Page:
Vehicle Winter Emergency Kits for Everyone’s Safety
Sandpoint Idaho is no different than most of our northern states. Come winter the snow is expected and looked forward to. As with most items the scales always tend to keep things equal. The beauty of the snow falling is beyond words sometimes. Along with the snow storms come a very real need for Vehicle Winter Emergency Kits for Everyone’s Safety.
The sign at the Sandpoint Visitor Center is showing the beauty and tranquility of the snow falling. Along with that comes the hazardous driving conditions of the snow bound states. Even without an accident one never knows what may happen to strand them in their vehicle unexpectedly.
While many will shake their head and say it can never happen to me…it does and can. Extreme low temperatures can suck the life right out of you. Don’t kid yourself into thinking because you are on a main Highway in North Idaho that someone can see you. I have seen cars hit by snow removal equipment because after an hour of snow they can not be seen as anything more than landscape. Night time only adds to all the dangers if unprepared
A small 6 foot ditch along side the road can completely hide your vehicle from sight in minutes. Imagine what a small ledge or hill can do to hide your vehicle. And it does not take an accident. Engine problems. Flat Tire. Avalanche or slide. Running out of gas. Spotting someone else in trouble. The list goes on.
Having a Vehicle Winter Emergency Kit may save your life or someone elses. Family visiting, or friends? Mention the importance of some of these items. Going on a ski trip to Schweitzer Ski Resort in Sandpoint Idaho? Why not have peace of mind knowing you are prepared for the unexpected.
I have copied and pasted from ‘Ready Wisconsins’ Emergency Kit List. This is an excellent list with great tips. After the list and tips I have included a link to a short video showing just how compact a kit can actually be.
- a shovel
- windshield scraper and small broom
- flashlight with extra batteries
- battery powered radio
- snack food including energy bars
- raisins and mini candy bars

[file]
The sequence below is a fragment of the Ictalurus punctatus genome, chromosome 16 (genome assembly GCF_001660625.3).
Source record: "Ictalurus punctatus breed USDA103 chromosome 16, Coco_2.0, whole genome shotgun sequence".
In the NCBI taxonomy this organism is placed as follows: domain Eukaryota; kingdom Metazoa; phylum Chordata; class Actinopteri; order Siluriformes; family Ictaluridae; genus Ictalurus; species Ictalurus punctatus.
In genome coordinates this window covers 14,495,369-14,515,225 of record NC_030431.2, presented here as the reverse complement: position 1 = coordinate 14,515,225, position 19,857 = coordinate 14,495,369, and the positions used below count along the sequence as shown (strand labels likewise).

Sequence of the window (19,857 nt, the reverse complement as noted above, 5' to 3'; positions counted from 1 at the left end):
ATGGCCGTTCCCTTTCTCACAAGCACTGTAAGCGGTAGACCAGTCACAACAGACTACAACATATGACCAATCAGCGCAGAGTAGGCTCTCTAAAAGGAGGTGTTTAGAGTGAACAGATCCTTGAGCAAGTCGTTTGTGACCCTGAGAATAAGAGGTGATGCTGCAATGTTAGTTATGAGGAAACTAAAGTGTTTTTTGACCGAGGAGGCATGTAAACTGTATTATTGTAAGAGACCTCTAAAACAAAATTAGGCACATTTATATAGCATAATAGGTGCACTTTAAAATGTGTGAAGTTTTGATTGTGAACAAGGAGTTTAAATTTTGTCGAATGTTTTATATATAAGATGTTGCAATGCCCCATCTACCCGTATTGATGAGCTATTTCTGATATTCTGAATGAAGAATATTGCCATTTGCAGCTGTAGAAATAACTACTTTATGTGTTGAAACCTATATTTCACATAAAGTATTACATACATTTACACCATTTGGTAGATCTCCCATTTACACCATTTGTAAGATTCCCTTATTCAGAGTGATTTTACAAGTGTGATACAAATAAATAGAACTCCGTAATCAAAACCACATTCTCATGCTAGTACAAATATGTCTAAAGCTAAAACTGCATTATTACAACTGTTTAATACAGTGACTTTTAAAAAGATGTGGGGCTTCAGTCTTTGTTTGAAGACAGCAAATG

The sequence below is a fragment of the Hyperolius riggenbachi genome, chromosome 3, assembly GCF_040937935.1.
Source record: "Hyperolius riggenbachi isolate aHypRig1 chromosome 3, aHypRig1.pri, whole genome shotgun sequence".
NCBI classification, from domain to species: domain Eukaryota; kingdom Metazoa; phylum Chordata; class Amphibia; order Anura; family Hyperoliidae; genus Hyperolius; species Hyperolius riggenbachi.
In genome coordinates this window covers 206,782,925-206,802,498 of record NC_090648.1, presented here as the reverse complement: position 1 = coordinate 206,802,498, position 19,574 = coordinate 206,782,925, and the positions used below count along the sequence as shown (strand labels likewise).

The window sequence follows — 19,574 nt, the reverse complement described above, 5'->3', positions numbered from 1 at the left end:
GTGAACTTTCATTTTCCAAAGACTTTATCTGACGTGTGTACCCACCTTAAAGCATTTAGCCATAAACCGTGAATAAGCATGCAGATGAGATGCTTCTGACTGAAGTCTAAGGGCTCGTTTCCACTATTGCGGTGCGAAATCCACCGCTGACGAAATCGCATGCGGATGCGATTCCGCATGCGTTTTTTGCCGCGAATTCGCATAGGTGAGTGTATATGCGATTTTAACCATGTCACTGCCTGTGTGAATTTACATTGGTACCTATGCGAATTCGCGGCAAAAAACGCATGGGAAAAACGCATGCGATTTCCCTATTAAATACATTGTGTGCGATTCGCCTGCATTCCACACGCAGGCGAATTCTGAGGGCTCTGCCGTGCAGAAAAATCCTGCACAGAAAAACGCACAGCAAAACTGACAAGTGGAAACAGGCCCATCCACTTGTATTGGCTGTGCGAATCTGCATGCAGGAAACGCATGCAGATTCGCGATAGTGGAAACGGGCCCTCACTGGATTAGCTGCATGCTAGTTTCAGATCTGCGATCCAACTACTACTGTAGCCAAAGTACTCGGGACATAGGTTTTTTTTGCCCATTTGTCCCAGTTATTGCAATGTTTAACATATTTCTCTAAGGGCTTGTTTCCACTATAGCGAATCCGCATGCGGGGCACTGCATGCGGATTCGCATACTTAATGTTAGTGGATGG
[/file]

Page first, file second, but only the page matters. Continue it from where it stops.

- matches and small candles
- extra hats, socks and mittens
- First aid kit with pocket knife
- Necessary medications
- blankets or sleeping bag
- tow chain or rope
- road salt, sand, or cat litter for traction
- booster cables
- emergency flares and reflectors
- fluorescent distress flag and whistle to attract attention
- Cell phone adapter to plug into lighter
- Reverse batteries in flashlight to avoid accidental switching and burnout.
- Store items in the passenger compartment in case the trunk is jammed or frozen shut.
- Choose small packages of food that you can eat hot or cold.
- If possible, call 911 on your cell phone. Provide your location, condition of everyone in the vehicle and the problem you’re experiencing.
- Follow instructions: you may be told to stay where you are until help arrives.
- Do not hang up until you know who you have spoken with and what will happen next.
- If you must leave the vehicle, write down your name, address, phone number and destination. Place the piece of paper inside the front windshield for someone to see.
- Prepare your vehicle: Make sure you keep your gas tank at least half full.
- Be easy to find: Tell someone where you are going and the route you will take.
- If stuck: Tie a florescent flag (from your kit) on your antenna or hang it out the window. At night, keep your dome light on. Rescue crews can see a small glow at a distance. To reduce battery drain, use emergency flashers only if you hear approaching vehicles. If you’re with someone else, make sure at least one person is awake and keeping watch for help at all times.
- Stay in your vehicle: Walking in a storm can be very dangerous. You might become lost or exhausted. Your vehicle is a good shelter.
- Avoid Overexertion: Shoveling snow or pushing your car takes a lot of effort in storm conditions. Don’t risk a heart attack or injury. That work can also make you hot and sweaty. Wet clothing loses insulation value, making you susceptible to hypothermia.
- Fresh Air: It’s better to be cold and awake than comfortably warm and sleepy. Snow can plug your vehicle’s exhaust system and cause deadly carbon monoxide gas to enter your car. Only run the engine for 10 minutes an hour and make sure the exhaust pipe is free of snow. Keeping a window open a crack while running the engine is also a good idea.
- Don’t expect to be comfortable: You want to survive until you’re found.
Living in North Idaho will make! All content and images property of Mark Don McInnes unless otherwise stated. Not to be used without prior written permission.